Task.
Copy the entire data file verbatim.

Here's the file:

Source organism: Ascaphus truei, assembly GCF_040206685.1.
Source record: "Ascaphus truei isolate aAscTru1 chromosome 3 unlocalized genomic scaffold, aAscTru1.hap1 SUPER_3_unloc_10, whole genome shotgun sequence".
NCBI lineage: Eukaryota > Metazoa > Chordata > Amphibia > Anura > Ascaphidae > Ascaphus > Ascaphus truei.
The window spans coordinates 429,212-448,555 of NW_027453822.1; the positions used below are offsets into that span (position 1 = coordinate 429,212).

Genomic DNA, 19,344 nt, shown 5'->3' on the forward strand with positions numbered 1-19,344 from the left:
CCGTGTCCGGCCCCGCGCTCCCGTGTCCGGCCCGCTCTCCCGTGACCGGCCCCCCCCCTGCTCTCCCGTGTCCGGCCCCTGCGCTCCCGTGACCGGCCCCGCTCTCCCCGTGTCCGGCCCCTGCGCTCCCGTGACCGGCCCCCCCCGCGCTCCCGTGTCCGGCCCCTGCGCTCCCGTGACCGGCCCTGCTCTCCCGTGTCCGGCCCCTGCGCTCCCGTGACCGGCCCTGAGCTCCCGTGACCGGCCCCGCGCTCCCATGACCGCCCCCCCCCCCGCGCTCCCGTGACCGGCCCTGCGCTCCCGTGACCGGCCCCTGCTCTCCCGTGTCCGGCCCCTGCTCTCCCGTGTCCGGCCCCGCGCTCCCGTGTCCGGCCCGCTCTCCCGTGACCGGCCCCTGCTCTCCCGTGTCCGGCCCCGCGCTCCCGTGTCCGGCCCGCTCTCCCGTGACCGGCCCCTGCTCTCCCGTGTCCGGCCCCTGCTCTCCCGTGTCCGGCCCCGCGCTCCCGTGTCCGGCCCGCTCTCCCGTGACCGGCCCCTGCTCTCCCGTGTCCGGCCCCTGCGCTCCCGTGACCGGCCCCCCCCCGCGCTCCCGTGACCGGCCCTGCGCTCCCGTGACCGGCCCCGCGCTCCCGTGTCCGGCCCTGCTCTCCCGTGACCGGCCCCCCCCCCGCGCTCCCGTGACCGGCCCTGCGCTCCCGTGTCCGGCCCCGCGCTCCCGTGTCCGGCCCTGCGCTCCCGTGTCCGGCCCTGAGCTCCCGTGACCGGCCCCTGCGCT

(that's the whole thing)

Source organism: Ascaphus truei, assembly GCF_040206685.1.
Source record: "Ascaphus truei isolate aAscTru1 chromosome 3 unlocalized genomic scaffold, aAscTru1.hap1 SUPER_3_unloc_10, whole genome shotgun sequence".
NCBI lineage: Eukaryota > Metazoa > Chordata > Amphibia > Anura > Ascaphidae > Ascaphus > Ascaphus truei.
The window spans coordinates 429,212-448,555 of NW_027453822.1; the positions used below are offsets into that span (position 1 = coordinate 429,212).

Genomic DNA, 19,344 nt, shown 5'->3' on the forward strand with positions numbered 1-19,344 from the left:
CCGTGTCCGGCCCCGCGCTCCCGTGTCCGGCCCGCTCTCCCGTGACCGGCCCCCCCCCTGCTCTCCCGTGTCCGGCCCCTGCGCTCCCGTGACCGGCCCCGCTCTCCCCGTGTCCGGCCCCTGCGCTCCCGTGACCGGCCCCCCCCGCGCTCCCGTGTCCGGCCCCTGCGCTCCCGTGACCGGCCCTGCTCTCCCGTGTCCGGCCCCTGCGCTCCCGTGACCGGCCCTGAGCTCCCGTGACCGGCCCCGCGCTCCCATGACCGCCCCCCCCCCCGCGCTCCCGTGACCGGCCCTGCGCTCCCGTGACCGGCCCCTGCTCTCCCGTGTCCGGCCCCTGCTCTCCCGTGTCCGGCCCCGCGCTCCCGTGTCCGGCCCGCTCTCCCGTGACCGGCCCCTGCTCTCCCGTGTCCGGCCCCGCGCTCCCGTGTCCGGCCCGCTCTCCCGTGACCGGCCCCTGCTCTCCCGTGTCCGGCCCCTGCTCTCCCGTGTCCGGCCCCGCGCTCCCGTGTCCGGCCCGCTCTCCCGTGACCGGCCCCTGCTCTCCCGTGTCCGGCCCCTGCGCTCCCGTGACCGGCCCCCCCCCGCGCTCCCGTGACCGGCCCTGCGCTCCCGTGACCGGCCCCGCGCTCCCGTGTCCGGCCCTGCTCTCCCGTGACCGGCCCCCCCCCCGCGCTCCCGTGACCGGCCCTGCGCTCCCGTGTCCGGCCCCGCGCTCCCGTGTCCGGCCCTGCGCTCCCGTGTCCGGCCCTGAGCTCCCGTGACCGGCCCCTGCGCT